The film also is pervaded with some harsh lighting at times; again, I had trouble discerning how much of this came from a stylistic choice and how much was simply the overexposure that created excessive contrast. Despite all these flaws, I somehow still found Pi watchable. Behind all that grain is a fairly sharp image with no evidence of jagged edges or moire effects. The print seemed to be relatively blemish free; I detected a few spots and scratches, and God knows there may be more buried in there somewhere, but that's all I definitely noticed. Black levels usually seem deep and dark, and shadow detail was fine. Pi's a bit of a video nightmare, with a vicious mix of stylistic decisions and bargain basement filmmaking creating a very marred image, but it somehow seems appropriate for the movie much of the time. I have to give it a "D+" just because it's so bad, but I must admit the grade doesn't tell the whole story.

Much more satisfactory and less controversial is the good Dolby Surround 2.0 mix for Pi. It's not a world-beater, but for such a cheap film, it's quite effective. The soundstage mainly uses the movie's techno score across the different channels; it pops up everywhere it could and adds effectively to the atmosphere. Some effects also show up in the side speakers but not a whole lot; it's mainly music-intensive. Dialogue also stayed pretty close to the center, though a few examples of side channel speech occurred. One of these appeared to be either accidental or was the result of poor planning: when Max and Lenny first chat in the coffeeshop, their dialogue is set hard in each of side speakers. This sounds awkward and never occurs again, so I think it was a mastering flaw. The sonic image occasionally bleeds a little bit, though, and will gently favor one side of the front over the other; this is never as severe as during that coffeeshop bit, however.

Rear usage tends to favor the music as well. The score was a tremendously active participant in this film; it actually seemed to function as an ambient effect as well, and that's how it's used in the surround channels. This method serves the movie nicely, as the atmospheric qualities of the music work well in the monaural surround channels.

Sound quality appears quite good, especially for such a low-budget affair. Dialogue always seems clear and natural; I experienced no intelligibility problems. Effects appear relaistic and accurate, and the score sounded very rich and full-blooded; highs were crisp, lows were deep and the entire thing seemed very nicely reproduced. Pi definitely looks like an independent film, but the audio sounds much more rich and effective than I'd expect.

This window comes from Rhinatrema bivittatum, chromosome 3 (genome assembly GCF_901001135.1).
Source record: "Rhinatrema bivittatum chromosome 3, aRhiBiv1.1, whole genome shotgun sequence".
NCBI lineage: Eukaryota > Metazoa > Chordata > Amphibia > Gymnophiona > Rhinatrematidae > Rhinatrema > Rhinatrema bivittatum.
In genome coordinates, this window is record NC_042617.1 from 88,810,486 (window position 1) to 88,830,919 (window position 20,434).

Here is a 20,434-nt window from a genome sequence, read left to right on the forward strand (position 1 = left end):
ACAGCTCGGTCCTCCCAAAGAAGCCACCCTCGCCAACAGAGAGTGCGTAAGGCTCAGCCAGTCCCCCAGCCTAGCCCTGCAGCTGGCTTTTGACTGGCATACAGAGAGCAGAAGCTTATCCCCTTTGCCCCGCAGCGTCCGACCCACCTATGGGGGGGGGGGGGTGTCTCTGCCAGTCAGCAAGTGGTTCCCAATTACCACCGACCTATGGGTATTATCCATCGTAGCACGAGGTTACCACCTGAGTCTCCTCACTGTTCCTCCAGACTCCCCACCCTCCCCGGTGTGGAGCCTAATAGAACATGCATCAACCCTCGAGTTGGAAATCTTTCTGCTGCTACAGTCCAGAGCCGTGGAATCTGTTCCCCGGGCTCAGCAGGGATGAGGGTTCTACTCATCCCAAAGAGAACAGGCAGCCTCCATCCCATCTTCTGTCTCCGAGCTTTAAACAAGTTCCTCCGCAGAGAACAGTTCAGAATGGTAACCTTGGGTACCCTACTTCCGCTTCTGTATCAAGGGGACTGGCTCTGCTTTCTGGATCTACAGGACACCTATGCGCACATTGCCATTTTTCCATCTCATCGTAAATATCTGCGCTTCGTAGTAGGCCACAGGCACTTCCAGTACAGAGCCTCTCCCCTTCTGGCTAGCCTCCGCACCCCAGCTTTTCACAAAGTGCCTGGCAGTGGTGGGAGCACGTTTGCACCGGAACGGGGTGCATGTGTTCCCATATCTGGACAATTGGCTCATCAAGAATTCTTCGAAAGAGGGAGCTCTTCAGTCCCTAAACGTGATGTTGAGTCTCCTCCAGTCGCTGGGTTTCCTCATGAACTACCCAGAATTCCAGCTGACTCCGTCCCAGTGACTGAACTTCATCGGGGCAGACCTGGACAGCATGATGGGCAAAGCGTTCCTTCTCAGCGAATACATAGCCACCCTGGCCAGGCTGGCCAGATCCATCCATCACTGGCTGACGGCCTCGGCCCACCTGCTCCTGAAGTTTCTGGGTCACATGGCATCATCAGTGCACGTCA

Despite the movie's modest origins and less-than-stellar box office take, Artisan have prepared a full-blown special edition DVD of Pi, and it's a pretty good one. Two full audio commentaries appear, one from director/writer Darren Aronofsky and another from actor/writer Sean Gullette. Gullette's is probably the stronger of the two. He provides a lot of information about the production and adds some useful insight; it's a good track.

Aronofsky's commentary is also good but not quite as compelling. It tends to be a bit drier and reveals less of interest with more of a focus on technical aspects of the film. Still, Aronofsky provides some fun facts and discusses the movie's meaning to a degree, so it's worth a listen.

Next is the "Lost Scenes" section. This presents four deleted segments. The first three are very short - only about 20 to 30 seconds each - and don't offer much, though they're worth a look. The final "lost scene" is really just a test reel of the "Snorricam," the camera used for the "in your face" shots of Max.

You can also watch with all of these scenes with director's commentary. While the first three worth going through twice - especially since they're so brief - the "Snorricam" should be viewed only once, and done so with the commentary on; Aronofsky doesn't say much, but nothing happens during the clip - it offers no audio component, really - so why bother with it twice?

The "behind the scenes" piece lasts about eight and a half minutes. We see basic footage from set and from their stay at Sundance, all of which is accompanied by commentary from Aronofsky and Gullette. This program is watchable but nothing special; it provides no real insight into the film's production.

The DVD provides both the theatrical and "Darren and Eric" trailers. I'm not clear what the deal is with that second one, but I'd guess it's an early attempt at a promo from both Aronofsky and producer/writer Eric Watson. Both clips make the film look more tightly focussed than is but provide different ideas of the movie's purpose.

We also get the "Pi r squared" music video. This basically presents clips from film intercut with color film of bugs doing nasty bug stuff while accompanied by music from the score. It's a pretty blah and useless video.

Finally, there's the "Book of Ants" graphic novel. All this shows is three screens of excerpts from a comic book interpretation of film. It's really a promo item, especially since the introductory screen tells us how we can order the book. There are also some brief but decent production notes about the film.

Pi stands as an unusual and intermittently compelling film, but one with a high number of flaws. Despite some objectively poor video quality, the DVD appears to reproduce the original image accurately and also gives pretty good sound and some fine supplements. The movie isn't quite good enough for me to recommend Pi as a purchase, but it's definitely worth a rental.